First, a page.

Wayne State engineering students continue to open doors through internships and co-ops
Fundamental to the mission of the Wayne State University College of Engineering is nurturing talented and industry-ready graduates who have a clear vision of their professional goals. An Internship or co-op can be crucial for engineering students who want to understand how to succeed in the workforce from day one, and often prove to be the key that opens the door to one’s dream job.
These aspiring professionals work in a variety of settings, from smaller independent firms to some of the most globally known corporations, many located just a few miles from Wayne State's campus in Midtown Detroit. Interns develop both hard and soft skills; they learn the value of networking and establish a baseline of experience for future opportunities.
To celebrate National Intern Day in July, several College of Engineering students shared photos and anecdotes documenting their internship journey, including:
- Grace Arnold, a senior biomedical engineering and a technology commercialization intern at General Motors
- Aubrey Hammis, a junior electrical and computer engineering student, and a manufacturing electrical engineering intern at GM’s Factory ZERO
- Senior construction management student Marcus Keys, a project engineering intern at Walbridge
What projects are you working on?
ARNOLD: I am assisting on a number of projects for the Technology Commercialization and GM eLibrary departments on updating interfaces, making processes more-user friendly and cutting costs where possible. Much of my work includes IP, patents and academic contracts.
HAMMIS: I analyze end-of-line electrical diagnostic tests for the Cadillac Escalade IQ. The end-of-line electrical tests conducted on this all-electrical vehicle show what faults or errors are present. It is my job to work with my team to analyze where the error is occurring, using schematic drawings to identify the root of the problem, and then to follow the steps that need to be taken to reach a resolution.
How will this internship set you up for future success?
ARNOLD: This internship is allowing me to combine my technical background with the material I have learned in classes for my business administration minor. Being able to understand both the technical and business pieces of current and future work will allow me to consider future endeavors that I may not have had the opportunity to otherwise.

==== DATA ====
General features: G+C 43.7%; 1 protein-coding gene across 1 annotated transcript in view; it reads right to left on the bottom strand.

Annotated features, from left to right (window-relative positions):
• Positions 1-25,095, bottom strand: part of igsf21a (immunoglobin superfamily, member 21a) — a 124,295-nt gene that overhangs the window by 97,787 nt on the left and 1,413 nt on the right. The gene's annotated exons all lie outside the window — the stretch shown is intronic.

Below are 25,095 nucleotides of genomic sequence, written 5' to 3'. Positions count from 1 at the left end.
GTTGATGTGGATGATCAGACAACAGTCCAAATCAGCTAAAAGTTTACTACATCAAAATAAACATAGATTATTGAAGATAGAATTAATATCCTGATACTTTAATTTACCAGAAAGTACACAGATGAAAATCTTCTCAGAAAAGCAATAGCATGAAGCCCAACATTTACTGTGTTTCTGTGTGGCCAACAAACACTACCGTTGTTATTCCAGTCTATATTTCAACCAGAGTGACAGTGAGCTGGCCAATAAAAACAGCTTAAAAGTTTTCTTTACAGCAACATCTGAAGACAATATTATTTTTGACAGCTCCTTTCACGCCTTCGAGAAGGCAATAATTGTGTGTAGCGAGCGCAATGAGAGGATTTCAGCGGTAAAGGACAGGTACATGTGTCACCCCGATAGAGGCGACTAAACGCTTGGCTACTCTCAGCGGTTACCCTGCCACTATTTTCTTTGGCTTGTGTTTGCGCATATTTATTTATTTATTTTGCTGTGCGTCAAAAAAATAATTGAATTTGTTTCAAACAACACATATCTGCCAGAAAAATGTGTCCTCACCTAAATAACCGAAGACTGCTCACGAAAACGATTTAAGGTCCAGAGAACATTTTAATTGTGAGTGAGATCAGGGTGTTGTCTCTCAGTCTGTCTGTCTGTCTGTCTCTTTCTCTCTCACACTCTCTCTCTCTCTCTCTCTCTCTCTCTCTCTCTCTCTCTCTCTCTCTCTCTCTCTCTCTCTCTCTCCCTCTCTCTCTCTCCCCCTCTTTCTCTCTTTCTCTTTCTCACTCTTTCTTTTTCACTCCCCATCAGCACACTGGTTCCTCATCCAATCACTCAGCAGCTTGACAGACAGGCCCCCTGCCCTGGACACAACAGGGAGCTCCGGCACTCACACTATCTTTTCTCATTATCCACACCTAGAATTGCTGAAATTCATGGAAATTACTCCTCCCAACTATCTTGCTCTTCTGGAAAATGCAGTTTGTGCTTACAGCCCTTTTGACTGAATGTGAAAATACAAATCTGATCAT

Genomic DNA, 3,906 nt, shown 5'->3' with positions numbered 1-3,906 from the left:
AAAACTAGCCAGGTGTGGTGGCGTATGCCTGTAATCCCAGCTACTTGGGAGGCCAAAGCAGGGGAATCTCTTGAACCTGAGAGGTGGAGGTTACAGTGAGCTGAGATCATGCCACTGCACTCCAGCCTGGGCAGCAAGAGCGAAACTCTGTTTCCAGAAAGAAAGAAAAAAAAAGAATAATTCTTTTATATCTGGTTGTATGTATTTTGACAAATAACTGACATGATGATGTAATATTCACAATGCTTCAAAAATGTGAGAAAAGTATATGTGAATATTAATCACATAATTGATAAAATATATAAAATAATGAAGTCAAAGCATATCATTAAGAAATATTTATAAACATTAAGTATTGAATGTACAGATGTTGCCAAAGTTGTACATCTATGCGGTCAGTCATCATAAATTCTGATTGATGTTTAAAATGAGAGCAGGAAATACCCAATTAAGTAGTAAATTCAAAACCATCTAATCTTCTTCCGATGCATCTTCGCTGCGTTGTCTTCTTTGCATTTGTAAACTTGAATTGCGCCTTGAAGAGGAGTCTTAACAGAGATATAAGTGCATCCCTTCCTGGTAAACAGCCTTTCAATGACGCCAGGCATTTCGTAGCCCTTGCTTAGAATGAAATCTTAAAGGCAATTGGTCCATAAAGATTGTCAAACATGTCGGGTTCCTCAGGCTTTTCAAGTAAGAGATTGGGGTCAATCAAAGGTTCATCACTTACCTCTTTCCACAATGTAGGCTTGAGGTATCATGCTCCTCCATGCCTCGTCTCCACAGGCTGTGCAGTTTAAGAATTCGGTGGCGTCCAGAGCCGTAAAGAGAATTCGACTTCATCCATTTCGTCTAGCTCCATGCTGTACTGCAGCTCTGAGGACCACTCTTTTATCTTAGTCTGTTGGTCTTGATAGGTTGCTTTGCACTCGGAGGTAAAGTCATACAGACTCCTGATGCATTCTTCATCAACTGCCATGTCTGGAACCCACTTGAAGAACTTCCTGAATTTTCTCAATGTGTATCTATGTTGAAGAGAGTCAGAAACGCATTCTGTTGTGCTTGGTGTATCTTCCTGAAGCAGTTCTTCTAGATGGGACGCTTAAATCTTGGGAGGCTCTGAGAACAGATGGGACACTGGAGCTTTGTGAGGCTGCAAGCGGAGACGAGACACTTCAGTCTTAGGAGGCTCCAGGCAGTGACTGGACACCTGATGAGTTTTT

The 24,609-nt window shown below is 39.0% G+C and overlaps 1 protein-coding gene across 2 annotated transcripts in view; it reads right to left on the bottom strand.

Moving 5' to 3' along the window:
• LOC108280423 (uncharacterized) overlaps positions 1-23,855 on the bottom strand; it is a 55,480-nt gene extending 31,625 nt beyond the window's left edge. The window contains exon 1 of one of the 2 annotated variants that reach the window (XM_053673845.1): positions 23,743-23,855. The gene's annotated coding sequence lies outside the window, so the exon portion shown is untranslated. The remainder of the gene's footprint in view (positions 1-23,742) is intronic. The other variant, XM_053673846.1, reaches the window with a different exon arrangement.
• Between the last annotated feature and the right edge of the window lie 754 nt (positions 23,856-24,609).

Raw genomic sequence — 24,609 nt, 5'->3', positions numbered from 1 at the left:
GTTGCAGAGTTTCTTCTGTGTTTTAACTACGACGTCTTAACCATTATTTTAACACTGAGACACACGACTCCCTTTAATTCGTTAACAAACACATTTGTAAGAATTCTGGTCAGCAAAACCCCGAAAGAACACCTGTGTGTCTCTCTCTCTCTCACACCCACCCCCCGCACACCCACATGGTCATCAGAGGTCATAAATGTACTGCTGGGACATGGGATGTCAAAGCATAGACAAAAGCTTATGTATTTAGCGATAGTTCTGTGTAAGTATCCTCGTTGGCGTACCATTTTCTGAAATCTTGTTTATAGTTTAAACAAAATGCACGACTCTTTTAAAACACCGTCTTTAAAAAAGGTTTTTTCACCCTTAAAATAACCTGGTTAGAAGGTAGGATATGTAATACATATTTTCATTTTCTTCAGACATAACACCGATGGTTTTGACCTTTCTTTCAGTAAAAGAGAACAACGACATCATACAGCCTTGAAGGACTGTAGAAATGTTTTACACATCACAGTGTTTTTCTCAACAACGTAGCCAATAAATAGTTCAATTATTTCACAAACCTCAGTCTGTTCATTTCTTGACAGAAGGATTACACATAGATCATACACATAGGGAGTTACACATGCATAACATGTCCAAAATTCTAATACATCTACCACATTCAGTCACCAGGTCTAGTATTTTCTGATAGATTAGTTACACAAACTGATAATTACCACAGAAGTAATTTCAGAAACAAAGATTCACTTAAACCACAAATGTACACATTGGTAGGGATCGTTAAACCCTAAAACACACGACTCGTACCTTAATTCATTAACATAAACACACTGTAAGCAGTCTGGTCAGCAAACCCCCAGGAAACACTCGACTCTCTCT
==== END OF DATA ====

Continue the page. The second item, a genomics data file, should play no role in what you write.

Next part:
HAMMIS: While working at Factory ZERO I have learned the importance of treating every person I come into contact with, with respect and a positive attitude. I feel honored to be a welcomed student in their place of work, and I truly enjoy that I can learn something knew from every single person I meet. I have also been exposed to an array of job positions in the electrical and computer engineering field, specifically in the automotive world, that I would be qualified for after graduating, which is setting my future up for success as I ponder how my interests and strengths could translate into the professional engineering world and my future career path.
KEYS: This internship has given me real world experiences on how to plan, manage, and execute a large-scale project. Also, I have been able to develop relationships with the Walbridge team and their partnered subcontractors. The knowledge and relationships, I have gained, I will carry with me throughout my career.
What important lessons have you learned from this experience?
HAMMIS: I have learned the importance of having a diverse professional network, asking as many questions as possible, having an open mind and bringing a positive attitude into every situation. I have also learned how to read electrical schematic diagrams, and how to use them to diagnose electrical issues that need resolution. Through this, I have acquired a significant amount of knowledge about the makeup of circuits in electric vehicles, and the reasons for the differing layouts that exist to connect the vehicle’s modules.
KEYS: I have learned you always have to think of the next steps of a project. For example, when material arrives where and how will it be stored or in what order should things be installed to not slow the next craft down, or so you don't have to redo work that has already been done.
What else about your story would you like to share?
ARNOLD: This summer has been a blast. I’ve been able to meet so many interns that go to different universities in Michigan and even all around the country. The connections I am making will serve me well for the rest of my career.
HAMMIS: Ever since I began my internship at GM, I have felt heard, valued and accepted. I am honored to have networked and grown relationships with many professionals, and to have been blessed with an amazing mentor, Wayne Owens, who has taught me countless lessons that I will forever remember. I am a strong believer in getting as much out of an experience as you put in, and my experience with GM has been exactly that.
KEYS: On this project (GM Lake Orion Assembly Plant expansion and renovation) different areas of the plant are at different stages. This has allowed me to see every phase from design and earth work to steel erection and MEP system installs, and all the way to close out processes.
The Wayne State University College of Engineering is proud to celebrate National Intern Day. Visit the photo gallery on Flickr to learn more about where WSU engineering students are working this summer.